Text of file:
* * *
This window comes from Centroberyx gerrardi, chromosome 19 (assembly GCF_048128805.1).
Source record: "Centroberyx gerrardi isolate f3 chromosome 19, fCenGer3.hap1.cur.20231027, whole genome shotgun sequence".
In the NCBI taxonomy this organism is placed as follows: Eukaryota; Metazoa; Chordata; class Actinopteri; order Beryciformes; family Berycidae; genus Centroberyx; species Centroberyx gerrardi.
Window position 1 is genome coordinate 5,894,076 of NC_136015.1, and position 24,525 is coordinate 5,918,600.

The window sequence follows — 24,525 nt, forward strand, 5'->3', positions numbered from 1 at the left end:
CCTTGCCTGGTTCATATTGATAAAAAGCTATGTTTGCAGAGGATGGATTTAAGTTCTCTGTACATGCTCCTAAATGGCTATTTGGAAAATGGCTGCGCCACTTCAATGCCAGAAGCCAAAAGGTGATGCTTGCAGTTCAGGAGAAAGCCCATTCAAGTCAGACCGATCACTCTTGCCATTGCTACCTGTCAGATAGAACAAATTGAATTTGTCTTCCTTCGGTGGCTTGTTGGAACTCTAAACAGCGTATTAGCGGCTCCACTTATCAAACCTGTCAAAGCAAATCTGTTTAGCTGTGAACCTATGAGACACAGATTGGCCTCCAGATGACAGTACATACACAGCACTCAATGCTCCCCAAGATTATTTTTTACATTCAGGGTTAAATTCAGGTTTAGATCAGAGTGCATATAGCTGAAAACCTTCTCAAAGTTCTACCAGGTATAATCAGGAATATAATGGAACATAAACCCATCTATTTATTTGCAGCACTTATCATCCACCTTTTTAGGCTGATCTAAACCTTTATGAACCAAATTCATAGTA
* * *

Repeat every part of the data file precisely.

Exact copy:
This window comes from Centroberyx gerrardi, chromosome 19 (assembly GCF_048128805.1).
Source record: "Centroberyx gerrardi isolate f3 chromosome 19, fCenGer3.hap1.cur.20231027, whole genome shotgun sequence".
In the NCBI taxonomy this organism is placed as follows: Eukaryota; Metazoa; Chordata; class Actinopteri; order Beryciformes; family Berycidae; genus Centroberyx; species Centroberyx gerrardi.
Window position 1 is genome coordinate 5,894,076 of NC_136015.1, and position 24,525 is coordinate 5,918,600.

The window sequence follows — 24,525 nt, forward strand, 5'->3', positions numbered from 1 at the left end:
CCTTGCCTGGTTCATATTGATAAAAAGCTATGTTTGCAGAGGATGGATTTAAGTTCTCTGTACATGCTCCTAAATGGCTATTTGGAAAATGGCTGCGCCACTTCAATGCCAGAAGCCAAAAGGTGATGCTTGCAGTTCAGGAGAAAGCCCATTCAAGTCAGACCGATCACTCTTGCCATTGCTACCTGTCAGATAGAACAAATTGAATTTGTCTTCCTTCGGTGGCTTGTTGGAACTCTAAACAGCGTATTAGCGGCTCCACTTATCAAACCTGTCAAAGCAAATCTGTTTAGCTGTGAACCTATGAGACACAGATTGGCCTCCAGATGACAGTACATACACAGCACTCAATGCTCCCCAAGATTATTTTTTACATTCAGGGTTAAATTCAGGTTTAGATCAGAGTGCATATAGCTGAAAACCTTCTCAAAGTTCTACCAGGTATAATCAGGAATATAATGGAACATAAACCCATCTATTTATTTGCAGCACTTATCATCCACCTTTTTAGGCTGATCTAAACCTTTATGAACCAAATTCATAGTA